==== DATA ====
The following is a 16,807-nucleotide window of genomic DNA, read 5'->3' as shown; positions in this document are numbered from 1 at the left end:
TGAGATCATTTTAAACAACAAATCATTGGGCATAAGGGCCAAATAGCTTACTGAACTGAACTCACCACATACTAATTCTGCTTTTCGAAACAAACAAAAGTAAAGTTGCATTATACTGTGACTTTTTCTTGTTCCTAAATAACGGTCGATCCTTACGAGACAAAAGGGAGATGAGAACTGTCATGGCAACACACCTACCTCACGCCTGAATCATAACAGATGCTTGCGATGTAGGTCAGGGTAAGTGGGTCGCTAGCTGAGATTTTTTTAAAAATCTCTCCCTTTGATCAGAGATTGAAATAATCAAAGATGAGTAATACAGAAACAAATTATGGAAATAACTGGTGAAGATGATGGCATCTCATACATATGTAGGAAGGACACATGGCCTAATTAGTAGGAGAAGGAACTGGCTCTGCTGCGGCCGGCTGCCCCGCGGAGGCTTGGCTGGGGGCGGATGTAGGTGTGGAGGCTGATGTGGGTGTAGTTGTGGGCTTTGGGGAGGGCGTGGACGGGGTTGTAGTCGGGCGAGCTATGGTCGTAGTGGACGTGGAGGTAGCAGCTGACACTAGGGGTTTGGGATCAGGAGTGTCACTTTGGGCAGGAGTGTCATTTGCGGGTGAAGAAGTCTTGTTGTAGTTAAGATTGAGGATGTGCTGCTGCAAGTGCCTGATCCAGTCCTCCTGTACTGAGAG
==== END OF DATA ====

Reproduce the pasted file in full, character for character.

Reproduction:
The following is a 16,807-nucleotide window of genomic DNA, read 5'->3' as shown; positions in this document are numbered from 1 at the left end:
TGAGATCATTTTAAACAACAAATCATTGGGCATAAGGGCCAAATAGCTTACTGAACTGAACTCACCACATACTAATTCTGCTTTTCGAAACAAACAAAAGTAAAGTTGCATTATACTGTGACTTTTTCTTGTTCCTAAATAACGGTCGATCCTTACGAGACAAAAGGGAGATGAGAACTGTCATGGCAACACACCTACCTCACGCCTGAATCATAACAGATGCTTGCGATGTAGGTCAGGGTAAGTGGGTCGCTAGCTGAGATTTTTTTAAAAATCTCTCCCTTTGATCAGAGATTGAAATAATCAAAGATGAGTAATACAGAAACAAATTATGGAAATAACTGGTGAAGATGATGGCATCTCATACATATGTAGGAAGGACACATGGCCTAATTAGTAGGAGAAGGAACTGGCTCTGCTGCGGCCGGCTGCCCCGCGGAGGCTTGGCTGGGGGCGGATGTAGGTGTGGAGGCTGATGTGGGTGTAGTTGTGGGCTTTGGGGAGGGCGTGGACGGGGTTGTAGTCGGGCGAGCTATGGTCGTAGTGGACGTGGAGGTAGCAGCTGACACTAGGGGTTTGGGATCAGGAGTGTCACTTTGGGCAGGAGTGTCATTTGCGGGTGAAGAAGTCTTGTTGTAGTTAAGATTGAGGATGTGCTGCTGCAAGTGCCTGATCCAGTCCTCCTGTACTGAGAG